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Amendment for same-sex VA benefits fails in Senate

By Chris Johnson

June 05, 2015

Sen. Jeanne Shaheen (D-N.H.) introduced the measure — which is along the lines of her standalone legislation known as the Charlie Morgan Act — on the floor of the Senate during debate on the fiscal year 2016 defense authorization bill. The vote on the measure was 53-42, which was short of the 60-vote requirement needed for passage.

U.S. code for veterans benefits looks to the state of residence, not the state of celebration, to determine whether a couple is married. Despite the 2013 U.S. Supreme Court ruling against the Defense of Marriage Act, the Obama administration determined ruled it couldn’t afford veterans spousal benefits to married same-sex couples living in states without marriage equality.

Although the administration has developed a workaround for some benefits, it still won’t afford others like ChampVA (health care for spouses of disabled veterans), higher disability compensation for disabled veterans with dependents, full access to VA home loans and many survivor benefits for widows.

The eight Republicans who voted for the Shaheen amendment are: Sens. Kelly Ayotte (N.H.), Shelley Moore Capito (W.Va.), Susan Collins (Maine), Ron Johnson (Wis.), Mark Kirk (Ill.), Lisa Murkowski (Alaska), Jeff Flake (Ariz.) and Rob Portman (Ohio).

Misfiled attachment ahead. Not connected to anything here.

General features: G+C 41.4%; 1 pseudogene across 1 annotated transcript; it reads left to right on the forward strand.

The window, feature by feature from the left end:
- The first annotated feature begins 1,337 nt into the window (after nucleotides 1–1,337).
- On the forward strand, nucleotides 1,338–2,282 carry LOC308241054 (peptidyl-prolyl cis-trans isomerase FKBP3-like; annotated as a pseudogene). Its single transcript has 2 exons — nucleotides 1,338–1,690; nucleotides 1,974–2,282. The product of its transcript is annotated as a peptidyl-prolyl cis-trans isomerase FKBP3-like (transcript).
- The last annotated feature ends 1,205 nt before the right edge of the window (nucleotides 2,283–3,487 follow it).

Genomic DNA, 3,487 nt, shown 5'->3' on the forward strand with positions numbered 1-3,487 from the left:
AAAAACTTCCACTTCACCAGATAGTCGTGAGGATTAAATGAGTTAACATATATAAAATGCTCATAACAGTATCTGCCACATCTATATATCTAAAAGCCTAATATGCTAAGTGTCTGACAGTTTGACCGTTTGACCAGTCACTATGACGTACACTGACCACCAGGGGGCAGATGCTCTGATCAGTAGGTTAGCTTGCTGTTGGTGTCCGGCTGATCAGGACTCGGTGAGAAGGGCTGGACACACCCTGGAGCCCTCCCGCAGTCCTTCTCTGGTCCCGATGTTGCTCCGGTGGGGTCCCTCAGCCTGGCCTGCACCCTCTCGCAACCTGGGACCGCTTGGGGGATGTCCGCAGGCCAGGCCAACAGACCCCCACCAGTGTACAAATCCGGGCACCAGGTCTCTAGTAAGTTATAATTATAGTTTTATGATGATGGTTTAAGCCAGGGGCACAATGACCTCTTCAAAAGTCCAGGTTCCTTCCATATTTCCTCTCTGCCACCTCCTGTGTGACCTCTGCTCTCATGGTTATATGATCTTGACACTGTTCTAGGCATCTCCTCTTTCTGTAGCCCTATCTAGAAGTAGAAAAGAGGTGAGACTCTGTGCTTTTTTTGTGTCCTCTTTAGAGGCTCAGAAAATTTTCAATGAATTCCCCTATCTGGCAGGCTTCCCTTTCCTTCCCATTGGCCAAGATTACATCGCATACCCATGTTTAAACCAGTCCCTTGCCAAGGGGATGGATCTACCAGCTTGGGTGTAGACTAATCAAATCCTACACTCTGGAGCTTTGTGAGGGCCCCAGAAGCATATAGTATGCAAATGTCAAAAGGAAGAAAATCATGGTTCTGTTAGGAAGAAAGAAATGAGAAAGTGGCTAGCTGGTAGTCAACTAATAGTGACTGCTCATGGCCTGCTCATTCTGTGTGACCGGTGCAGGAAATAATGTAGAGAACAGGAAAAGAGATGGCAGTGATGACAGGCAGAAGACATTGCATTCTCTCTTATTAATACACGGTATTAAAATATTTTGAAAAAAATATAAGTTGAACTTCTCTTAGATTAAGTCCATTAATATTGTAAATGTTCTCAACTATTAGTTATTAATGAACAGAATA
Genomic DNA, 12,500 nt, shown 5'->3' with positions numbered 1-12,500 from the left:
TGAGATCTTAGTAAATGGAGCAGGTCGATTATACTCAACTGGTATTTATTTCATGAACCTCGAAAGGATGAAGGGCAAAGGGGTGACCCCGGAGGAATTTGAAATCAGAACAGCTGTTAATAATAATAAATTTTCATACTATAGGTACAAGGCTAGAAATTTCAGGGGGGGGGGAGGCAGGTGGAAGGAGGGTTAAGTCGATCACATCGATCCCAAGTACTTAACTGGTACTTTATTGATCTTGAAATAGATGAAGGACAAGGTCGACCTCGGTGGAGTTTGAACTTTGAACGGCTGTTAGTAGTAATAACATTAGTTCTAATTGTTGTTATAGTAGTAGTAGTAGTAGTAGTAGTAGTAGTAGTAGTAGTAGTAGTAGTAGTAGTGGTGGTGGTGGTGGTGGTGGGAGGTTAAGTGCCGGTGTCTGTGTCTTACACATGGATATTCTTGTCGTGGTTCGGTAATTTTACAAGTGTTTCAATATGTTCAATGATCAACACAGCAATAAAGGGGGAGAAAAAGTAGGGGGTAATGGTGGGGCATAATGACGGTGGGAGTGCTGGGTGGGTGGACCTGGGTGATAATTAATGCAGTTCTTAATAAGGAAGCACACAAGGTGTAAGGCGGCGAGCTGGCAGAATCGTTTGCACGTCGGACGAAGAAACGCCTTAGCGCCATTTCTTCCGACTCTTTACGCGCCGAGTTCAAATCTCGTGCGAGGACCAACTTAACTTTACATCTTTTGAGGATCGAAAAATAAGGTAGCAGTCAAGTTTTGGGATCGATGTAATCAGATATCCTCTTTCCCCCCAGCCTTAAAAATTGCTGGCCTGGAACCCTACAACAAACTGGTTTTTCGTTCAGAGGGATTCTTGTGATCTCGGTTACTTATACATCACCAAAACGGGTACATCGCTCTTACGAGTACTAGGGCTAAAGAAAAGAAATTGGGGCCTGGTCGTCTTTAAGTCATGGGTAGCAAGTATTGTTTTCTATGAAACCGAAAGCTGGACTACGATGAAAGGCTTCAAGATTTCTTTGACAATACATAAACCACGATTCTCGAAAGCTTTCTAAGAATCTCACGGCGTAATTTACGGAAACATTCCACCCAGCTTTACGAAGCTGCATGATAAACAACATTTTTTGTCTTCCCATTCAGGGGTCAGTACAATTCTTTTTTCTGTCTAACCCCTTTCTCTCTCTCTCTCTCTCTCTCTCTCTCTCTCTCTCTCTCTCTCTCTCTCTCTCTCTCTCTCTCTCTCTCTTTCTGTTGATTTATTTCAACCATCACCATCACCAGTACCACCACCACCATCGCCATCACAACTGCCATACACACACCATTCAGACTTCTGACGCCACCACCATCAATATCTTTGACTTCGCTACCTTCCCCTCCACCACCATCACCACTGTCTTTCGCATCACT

Sens. Ted Cruz (R-Texas) and Rand Paul (R-Ky.), who are pursuing the Republican nomination to run for the White House in 2016, voted against the amendment. Not casting a vote were Sens. Lindsey Graham (R-S.C.) and Marco Rubio (R-Fla.), who are also seeking the Republican nomination.

In a statement after the vote, Shaheen vowed to continue the fight to ensure veterans in same-sex marriages have access to spousal benefits wherever they live.

“It’s tremendously disappointing that the Senate would quietly vote to deny important benefits for those who have served our country in uniform and their families,” Shaheen said. “Veterans served their country bravely, and yet some are deprived of the very rights they risked their lives to protect. The impact of this discrimination is real. Monthly benefits are less; spouses and children are not eligible for medical care at the VA; and families are not eligible for the same death benefits. While I am disappointed, I am also resolved to continue fighting to make sure that all veterans get the benefits they’ve earned regardless of who they love or where they live.”